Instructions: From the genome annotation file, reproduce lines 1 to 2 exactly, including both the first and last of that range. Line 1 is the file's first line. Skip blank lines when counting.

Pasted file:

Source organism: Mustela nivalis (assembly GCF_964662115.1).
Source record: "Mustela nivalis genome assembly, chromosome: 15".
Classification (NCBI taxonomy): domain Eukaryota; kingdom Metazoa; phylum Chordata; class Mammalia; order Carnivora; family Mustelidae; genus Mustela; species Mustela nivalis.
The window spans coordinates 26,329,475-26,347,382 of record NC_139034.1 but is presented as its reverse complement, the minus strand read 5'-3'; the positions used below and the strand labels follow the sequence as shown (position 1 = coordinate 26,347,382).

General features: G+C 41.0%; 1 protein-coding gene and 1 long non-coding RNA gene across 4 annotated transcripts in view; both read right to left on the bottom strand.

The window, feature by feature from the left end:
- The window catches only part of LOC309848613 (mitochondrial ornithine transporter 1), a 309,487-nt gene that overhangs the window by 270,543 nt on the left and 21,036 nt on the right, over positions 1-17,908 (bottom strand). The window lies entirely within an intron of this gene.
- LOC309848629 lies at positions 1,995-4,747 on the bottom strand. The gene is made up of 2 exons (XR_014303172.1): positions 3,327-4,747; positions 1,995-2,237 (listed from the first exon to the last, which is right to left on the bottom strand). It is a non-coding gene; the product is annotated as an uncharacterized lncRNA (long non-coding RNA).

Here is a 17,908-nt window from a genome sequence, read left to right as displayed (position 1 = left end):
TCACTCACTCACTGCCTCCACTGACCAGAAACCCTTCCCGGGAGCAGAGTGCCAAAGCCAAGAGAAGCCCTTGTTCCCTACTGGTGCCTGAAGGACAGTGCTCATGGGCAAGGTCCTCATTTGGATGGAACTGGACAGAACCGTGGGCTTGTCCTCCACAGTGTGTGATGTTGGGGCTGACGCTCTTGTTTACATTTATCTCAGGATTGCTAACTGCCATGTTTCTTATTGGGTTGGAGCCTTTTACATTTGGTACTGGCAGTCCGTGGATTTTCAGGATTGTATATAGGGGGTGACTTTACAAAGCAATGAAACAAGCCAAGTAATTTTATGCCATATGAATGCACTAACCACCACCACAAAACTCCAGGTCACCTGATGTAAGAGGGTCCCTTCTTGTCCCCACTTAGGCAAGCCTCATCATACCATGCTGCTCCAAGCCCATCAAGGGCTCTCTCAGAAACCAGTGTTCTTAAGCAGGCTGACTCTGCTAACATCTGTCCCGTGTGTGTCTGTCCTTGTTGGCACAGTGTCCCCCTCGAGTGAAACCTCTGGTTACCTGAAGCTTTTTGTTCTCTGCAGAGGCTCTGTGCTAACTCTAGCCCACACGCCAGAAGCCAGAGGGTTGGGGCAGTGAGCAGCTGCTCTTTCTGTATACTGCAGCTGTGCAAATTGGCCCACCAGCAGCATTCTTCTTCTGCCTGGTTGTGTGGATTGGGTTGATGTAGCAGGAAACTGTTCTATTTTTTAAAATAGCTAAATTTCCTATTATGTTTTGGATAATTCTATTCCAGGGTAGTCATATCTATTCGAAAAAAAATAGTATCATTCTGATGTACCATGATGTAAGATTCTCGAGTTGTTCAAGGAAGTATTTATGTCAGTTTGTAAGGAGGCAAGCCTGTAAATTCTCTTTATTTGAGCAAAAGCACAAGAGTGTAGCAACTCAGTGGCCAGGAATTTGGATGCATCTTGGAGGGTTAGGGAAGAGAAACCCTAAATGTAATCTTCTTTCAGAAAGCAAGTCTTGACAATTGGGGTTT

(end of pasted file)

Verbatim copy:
Source organism: Mustela nivalis (assembly GCF_964662115.1).
Source record: "Mustela nivalis genome assembly, chromosome: 15".